NTSB Identification: CHI04FA071.
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Accident occurred Monday, February 16, 2004 in Rozel, KS
Probable Cause Approval Date: 04/28/2005
Aircraft: Cessna 182Q, registration: N735RD
Injuries: 1 Fatal.

NTSB investigators either traveled in support of this investigation or conducted a significant amount of investigative work without any travel, and used data obtained from various sources to prepare this aircraft accident report.

The cross country flight departed without a flight plan, and the airplane was found destroyed in an agricultural field located in a sparely populated area. Night visual and instrument meteorological conditions were reported between the flight's departure and destination airports. A weather briefing was given to a caller representing the accident airplane in which the caller did not specifically request and was not provided with a standard weather briefing for the flight. Weather briefing information provided by the flight service station briefer indicated visual flight rule conditions. The briefer did not provide available weather forecast and present weather information that would have depicted instrument meteorological conditions in southwestern Kansas. Witnesses in the area reported observing instrument meteorological conditions in the accident site vicinity. According to the operator of the accident airplane, the pilot had not flown instruments for about three years and did not have more than 20 hours of actual instrument flight time. No mechanical anomalies were noted with the airplane that would have precluded normal operation.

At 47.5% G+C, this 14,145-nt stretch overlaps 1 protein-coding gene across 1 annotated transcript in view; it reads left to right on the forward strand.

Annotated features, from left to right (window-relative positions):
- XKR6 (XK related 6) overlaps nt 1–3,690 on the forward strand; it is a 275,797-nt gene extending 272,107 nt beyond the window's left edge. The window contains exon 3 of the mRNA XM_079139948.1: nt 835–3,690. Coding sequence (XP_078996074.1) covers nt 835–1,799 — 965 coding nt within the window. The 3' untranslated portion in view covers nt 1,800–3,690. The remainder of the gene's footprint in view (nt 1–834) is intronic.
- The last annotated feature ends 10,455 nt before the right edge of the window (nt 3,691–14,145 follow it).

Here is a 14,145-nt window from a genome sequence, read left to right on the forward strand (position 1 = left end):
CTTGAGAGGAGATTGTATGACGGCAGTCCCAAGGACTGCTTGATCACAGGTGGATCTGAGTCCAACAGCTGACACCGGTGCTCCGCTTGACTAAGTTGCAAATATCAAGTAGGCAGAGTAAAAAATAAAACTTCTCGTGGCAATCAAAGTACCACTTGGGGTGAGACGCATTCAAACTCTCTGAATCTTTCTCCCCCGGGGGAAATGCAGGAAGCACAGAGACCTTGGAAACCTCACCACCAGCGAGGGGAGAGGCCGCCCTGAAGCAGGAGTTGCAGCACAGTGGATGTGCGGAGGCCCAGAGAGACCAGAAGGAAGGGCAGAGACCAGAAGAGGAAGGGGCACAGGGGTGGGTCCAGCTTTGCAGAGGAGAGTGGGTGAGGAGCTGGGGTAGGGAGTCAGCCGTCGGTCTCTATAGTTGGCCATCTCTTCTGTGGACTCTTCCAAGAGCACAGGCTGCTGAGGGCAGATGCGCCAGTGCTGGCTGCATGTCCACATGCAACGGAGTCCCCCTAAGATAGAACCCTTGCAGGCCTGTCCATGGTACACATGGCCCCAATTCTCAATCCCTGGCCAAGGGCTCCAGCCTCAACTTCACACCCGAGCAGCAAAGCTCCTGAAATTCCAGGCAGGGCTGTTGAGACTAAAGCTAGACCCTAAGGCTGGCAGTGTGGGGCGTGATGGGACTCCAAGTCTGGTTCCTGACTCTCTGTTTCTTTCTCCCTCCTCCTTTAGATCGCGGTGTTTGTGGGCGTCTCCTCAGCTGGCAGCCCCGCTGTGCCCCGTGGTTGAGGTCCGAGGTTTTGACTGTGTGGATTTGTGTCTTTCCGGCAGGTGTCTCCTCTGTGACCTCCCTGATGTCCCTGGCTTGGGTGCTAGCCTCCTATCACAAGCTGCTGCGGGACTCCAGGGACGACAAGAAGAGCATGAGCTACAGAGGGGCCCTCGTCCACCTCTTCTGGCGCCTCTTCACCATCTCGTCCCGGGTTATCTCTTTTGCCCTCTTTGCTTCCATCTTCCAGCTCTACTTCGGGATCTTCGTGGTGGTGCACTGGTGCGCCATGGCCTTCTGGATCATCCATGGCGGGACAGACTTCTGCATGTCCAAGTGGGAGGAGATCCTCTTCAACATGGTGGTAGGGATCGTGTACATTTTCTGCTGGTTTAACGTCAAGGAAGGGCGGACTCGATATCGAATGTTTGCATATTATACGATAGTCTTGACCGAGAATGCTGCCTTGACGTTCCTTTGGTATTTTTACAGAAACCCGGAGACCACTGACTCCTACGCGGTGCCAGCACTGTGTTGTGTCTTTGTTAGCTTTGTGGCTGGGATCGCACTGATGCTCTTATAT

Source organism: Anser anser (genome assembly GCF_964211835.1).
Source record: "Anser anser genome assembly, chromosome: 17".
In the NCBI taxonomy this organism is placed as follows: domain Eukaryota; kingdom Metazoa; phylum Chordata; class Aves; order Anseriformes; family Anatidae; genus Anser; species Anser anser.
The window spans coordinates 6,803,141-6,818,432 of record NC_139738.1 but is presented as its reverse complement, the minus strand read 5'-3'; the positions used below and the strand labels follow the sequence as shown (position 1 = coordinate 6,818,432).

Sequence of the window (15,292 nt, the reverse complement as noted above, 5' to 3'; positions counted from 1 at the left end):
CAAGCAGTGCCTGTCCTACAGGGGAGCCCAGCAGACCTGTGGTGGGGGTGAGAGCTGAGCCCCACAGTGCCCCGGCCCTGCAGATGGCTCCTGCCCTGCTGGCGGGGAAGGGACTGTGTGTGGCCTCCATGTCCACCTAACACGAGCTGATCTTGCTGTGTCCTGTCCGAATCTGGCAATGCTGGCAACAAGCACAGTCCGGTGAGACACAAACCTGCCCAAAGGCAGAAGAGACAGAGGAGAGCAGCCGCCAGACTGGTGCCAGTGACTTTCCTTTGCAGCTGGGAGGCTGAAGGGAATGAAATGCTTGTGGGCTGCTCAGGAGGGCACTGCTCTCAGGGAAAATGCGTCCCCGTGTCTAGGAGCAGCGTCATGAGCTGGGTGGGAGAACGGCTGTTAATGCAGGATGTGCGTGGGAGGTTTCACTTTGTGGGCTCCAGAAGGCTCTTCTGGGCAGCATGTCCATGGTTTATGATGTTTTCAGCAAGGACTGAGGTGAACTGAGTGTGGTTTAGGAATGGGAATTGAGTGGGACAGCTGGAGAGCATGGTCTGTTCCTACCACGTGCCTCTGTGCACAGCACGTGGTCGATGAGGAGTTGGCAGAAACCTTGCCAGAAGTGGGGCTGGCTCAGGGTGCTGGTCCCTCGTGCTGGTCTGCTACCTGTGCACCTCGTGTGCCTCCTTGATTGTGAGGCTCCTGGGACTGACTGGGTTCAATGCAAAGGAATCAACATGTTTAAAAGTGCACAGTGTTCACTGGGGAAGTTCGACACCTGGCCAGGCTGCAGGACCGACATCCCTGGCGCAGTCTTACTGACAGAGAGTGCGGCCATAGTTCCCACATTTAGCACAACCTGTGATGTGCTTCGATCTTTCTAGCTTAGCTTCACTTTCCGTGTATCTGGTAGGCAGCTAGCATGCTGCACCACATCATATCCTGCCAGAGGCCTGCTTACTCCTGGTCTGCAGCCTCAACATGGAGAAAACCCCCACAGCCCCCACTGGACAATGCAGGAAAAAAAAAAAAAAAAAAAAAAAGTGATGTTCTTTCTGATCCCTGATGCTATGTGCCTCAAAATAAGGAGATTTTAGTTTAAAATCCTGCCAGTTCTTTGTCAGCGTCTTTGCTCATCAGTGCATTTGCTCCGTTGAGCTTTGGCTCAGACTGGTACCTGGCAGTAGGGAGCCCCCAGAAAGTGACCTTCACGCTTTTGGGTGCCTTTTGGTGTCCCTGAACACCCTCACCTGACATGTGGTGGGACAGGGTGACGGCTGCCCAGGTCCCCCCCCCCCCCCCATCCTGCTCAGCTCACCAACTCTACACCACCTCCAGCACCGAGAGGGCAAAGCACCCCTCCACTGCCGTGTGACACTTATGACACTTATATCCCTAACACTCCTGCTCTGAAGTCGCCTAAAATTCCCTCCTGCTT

The National Transportation Safety Board determines the probable cause(s) of this accident to be:

The inadvertent flight into instrument meteorological conditions, the spatial disorientation, and aircraft control not maintained by the pilot during cruise flight. Contributing to the accident were the night instrument meteorological conditions due to low ceilings and low visibility, an incomplete pre-flight weather briefing, and the lack of recent experience in instrument meteorological conditions.

Full narrative available

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